Jewish Heritage Celebration toasts art, music, communityby abra cohen
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Recognizing that art, music and wine would help bridge cultural gaps separating local Russian, Israeli and American-born Jews, Olga Rybak is launching a celebration of all three cultures in a Potrero Hill art and design gallery.
The Jewish Heritage Celebration is set for 6 to 9 p.m. Wednesday, May 28 at Arttitud, owned by Tatiana Takaeva, who is co-planning the event. Rybak anticipates the evening will draw a multigenerational crowd attracted to the music, art, wine, a small art auction and Jewish food.
“This is the type of event that should be appealing and interesting for all ages,” said the 30-something product manager. “We are telling people to bring the kids.”
Arttitud, she said, is “not your typical gallery space.” The design studio features postmodern furniture and work from various artists. “You look at art on the wall and hang out on armchairs — it almost feels like a lounge.”
She is also a longtime participant and organizer in Mishmash, a program of the S.F.-based Jewish Community Federation’s Israel Center for Russian young adults.
The Jewish Heritage Celebration required about six months of planning. “Even small events take a lot of work,” she said, including finding Jewish artists, wine distributors and music as well as doing marketing. “I’ve been trying to pull everyone from the Jewish world together.”
Seven Israeli and American Jewish artisans will show works in various media — photography, abstract paintings, sculpture and decorative art.
Artists from the former Soviet Union are also well represented, including Elena Lokshina, a local painter. Lokshina, a graduate of the Leningrad Academy of Fine Arts in Saint Petersburg, started painting at 22 after having her first child.
She immigrated to the United States in 1987, lives in San Francisco and works as an apartment manager — which provides fodder for her images. “My work is typically inspired by the scenes and characters which pepper my everyday life in the gritty Tenderloin neighborhood,” she said. Drawing from her own experiences as a Jewish immigrant from Russia, Lokshina depicts the lives of immigrants and others whom she says sit “on the fringes of society.”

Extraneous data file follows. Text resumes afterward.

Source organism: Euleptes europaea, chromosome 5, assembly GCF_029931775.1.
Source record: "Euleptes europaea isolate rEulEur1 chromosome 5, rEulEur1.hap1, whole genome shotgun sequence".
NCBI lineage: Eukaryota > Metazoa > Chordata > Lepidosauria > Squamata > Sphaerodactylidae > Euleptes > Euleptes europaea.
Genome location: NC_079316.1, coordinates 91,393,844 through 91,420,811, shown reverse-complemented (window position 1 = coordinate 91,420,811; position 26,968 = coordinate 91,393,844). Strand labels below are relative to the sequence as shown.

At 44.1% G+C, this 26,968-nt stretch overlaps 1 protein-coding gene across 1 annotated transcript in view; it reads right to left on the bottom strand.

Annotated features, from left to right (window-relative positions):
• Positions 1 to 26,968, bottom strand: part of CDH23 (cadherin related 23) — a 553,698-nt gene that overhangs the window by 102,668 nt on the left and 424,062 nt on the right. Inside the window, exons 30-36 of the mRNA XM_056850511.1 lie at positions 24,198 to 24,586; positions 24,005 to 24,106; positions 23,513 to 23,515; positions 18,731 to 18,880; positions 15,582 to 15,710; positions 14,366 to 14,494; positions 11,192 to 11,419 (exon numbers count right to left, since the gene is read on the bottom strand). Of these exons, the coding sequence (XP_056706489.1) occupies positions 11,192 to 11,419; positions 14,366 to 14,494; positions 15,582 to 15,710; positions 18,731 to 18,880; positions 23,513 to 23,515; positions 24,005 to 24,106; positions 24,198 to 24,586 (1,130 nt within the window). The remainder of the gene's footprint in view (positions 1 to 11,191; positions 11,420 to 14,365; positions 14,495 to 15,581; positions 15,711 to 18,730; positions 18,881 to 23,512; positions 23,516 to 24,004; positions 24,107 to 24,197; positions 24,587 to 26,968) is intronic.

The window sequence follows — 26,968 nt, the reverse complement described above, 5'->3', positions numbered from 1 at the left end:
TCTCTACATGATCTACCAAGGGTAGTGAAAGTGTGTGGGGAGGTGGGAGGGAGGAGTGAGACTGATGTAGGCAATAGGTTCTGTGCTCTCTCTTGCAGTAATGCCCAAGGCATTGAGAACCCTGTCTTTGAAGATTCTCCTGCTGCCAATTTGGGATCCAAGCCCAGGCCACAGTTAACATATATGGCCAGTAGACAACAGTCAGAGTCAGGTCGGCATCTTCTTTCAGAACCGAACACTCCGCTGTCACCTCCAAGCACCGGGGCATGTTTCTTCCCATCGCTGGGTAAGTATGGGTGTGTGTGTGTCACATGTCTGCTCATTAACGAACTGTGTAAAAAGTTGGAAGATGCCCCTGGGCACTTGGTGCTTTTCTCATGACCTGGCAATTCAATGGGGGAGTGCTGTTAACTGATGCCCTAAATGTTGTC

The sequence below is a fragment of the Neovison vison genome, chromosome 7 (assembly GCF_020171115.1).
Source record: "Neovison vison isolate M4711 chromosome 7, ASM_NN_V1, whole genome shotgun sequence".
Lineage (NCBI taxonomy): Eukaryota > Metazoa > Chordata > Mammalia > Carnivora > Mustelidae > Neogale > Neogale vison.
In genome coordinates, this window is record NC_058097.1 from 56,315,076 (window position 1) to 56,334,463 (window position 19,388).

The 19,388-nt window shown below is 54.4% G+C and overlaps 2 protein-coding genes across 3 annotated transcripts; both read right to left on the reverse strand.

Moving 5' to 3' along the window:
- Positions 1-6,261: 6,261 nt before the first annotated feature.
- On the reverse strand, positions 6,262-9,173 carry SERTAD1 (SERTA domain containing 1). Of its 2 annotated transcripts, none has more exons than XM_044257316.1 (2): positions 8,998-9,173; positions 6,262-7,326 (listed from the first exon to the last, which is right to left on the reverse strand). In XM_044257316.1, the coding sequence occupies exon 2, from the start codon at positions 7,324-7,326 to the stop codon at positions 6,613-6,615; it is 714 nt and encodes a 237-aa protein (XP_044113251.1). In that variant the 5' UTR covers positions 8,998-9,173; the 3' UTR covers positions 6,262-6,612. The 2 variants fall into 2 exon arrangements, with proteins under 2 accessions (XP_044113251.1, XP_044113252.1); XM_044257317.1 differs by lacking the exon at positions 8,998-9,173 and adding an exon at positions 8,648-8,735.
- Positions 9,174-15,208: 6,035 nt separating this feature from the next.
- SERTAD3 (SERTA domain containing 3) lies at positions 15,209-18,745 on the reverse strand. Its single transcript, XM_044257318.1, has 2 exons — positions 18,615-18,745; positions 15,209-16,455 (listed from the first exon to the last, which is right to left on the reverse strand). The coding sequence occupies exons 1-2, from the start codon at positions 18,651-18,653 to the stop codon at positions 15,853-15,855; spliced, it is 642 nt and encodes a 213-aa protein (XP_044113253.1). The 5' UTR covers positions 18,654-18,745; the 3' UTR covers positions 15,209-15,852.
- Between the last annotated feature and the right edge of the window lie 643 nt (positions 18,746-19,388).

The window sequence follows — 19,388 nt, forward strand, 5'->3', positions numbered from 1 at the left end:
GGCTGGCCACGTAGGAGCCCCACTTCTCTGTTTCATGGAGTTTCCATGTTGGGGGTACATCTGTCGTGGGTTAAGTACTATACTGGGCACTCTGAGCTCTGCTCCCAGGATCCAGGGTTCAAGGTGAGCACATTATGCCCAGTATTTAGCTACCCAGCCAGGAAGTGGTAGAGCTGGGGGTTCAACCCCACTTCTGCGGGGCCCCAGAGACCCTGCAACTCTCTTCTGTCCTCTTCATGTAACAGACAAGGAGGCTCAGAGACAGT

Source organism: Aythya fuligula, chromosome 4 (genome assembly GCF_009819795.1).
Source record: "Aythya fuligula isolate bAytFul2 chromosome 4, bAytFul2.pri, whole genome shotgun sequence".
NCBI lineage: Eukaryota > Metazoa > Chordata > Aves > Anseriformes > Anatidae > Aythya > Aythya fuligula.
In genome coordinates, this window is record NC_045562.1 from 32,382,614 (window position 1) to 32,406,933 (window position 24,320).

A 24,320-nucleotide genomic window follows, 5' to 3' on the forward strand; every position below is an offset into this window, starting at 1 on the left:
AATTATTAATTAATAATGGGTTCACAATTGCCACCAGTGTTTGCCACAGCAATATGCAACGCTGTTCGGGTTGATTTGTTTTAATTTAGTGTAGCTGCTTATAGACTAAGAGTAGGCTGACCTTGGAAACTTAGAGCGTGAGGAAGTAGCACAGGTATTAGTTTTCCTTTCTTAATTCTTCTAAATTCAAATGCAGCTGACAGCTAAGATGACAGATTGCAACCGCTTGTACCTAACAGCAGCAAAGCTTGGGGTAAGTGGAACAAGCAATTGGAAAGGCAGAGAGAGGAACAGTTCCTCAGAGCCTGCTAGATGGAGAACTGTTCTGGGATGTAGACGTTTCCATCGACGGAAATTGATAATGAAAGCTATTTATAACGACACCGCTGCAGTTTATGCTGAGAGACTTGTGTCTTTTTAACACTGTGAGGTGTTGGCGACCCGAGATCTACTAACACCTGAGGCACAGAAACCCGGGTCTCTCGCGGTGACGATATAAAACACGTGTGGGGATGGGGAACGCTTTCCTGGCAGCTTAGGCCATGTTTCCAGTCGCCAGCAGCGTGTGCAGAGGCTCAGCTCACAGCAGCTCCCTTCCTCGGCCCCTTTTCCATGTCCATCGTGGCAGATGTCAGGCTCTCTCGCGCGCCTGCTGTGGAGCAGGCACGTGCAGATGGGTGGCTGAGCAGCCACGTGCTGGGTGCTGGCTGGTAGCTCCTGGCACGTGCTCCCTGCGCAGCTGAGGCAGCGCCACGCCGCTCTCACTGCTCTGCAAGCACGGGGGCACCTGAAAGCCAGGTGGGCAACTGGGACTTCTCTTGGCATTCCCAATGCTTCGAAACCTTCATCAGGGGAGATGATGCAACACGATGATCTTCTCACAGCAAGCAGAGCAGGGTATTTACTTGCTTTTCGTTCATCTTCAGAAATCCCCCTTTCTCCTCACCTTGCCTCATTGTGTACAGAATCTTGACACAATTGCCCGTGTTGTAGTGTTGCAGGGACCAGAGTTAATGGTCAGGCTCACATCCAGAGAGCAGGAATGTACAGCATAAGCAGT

His paintings, which are reminiscent of Rembrandt and Chagall in color and technique, place biblical figures in modern stories.
Representing another genre of art is third-generation French-born photographer Ursula Bensimon, who lives in San Diego. Originally from Paris, Bensimon was handed her first camera when she was 6 and said she hasn’t put it down since.
“When Olga contacted me about the event, I was in Israel,” Bensimon said in a recent phone interview. She decided to use Jerusalem as a backdrop for her photo installation, which is made up of about a dozen photographs of her 6-year-old son and 16-year-old cousin at the Western Wall. The photos juxtapose the observant Orthodox older child with her own son, who she said was raised “traditional.”
In addition to artwork, music will be provided by the local klezmer ensemble Hot Kugel playing jazz and blues. And local DJ and auctioneer Richard Habib will premiere what he calls “Yiddish house,” a mixture of house music with Jewish beats.
Besides serving the local Jewish community, the Jewish Heritage Celebration also marks Jewish American Heritage Month, Rybak noted. Signed into law in 2006 by President George W. Bush, Jewish American Heritage Month recognizes the contributions of Jewish Americans to the United States.
With support from the Russian Jewish Community program of the S.F.-based federation, Rybak said she hopes to make the celebration an annual affair.
“Right now I’m calling the event an experiment — we’ll see what the turnout will be,” she said.
Jewish Heritage Celebration, 6-9 p.m. Wednesday, May 28, Arttitud, 111 Potrero Ave., S.F. $20. http://www.arttitudart.com/jewish_heritage.html
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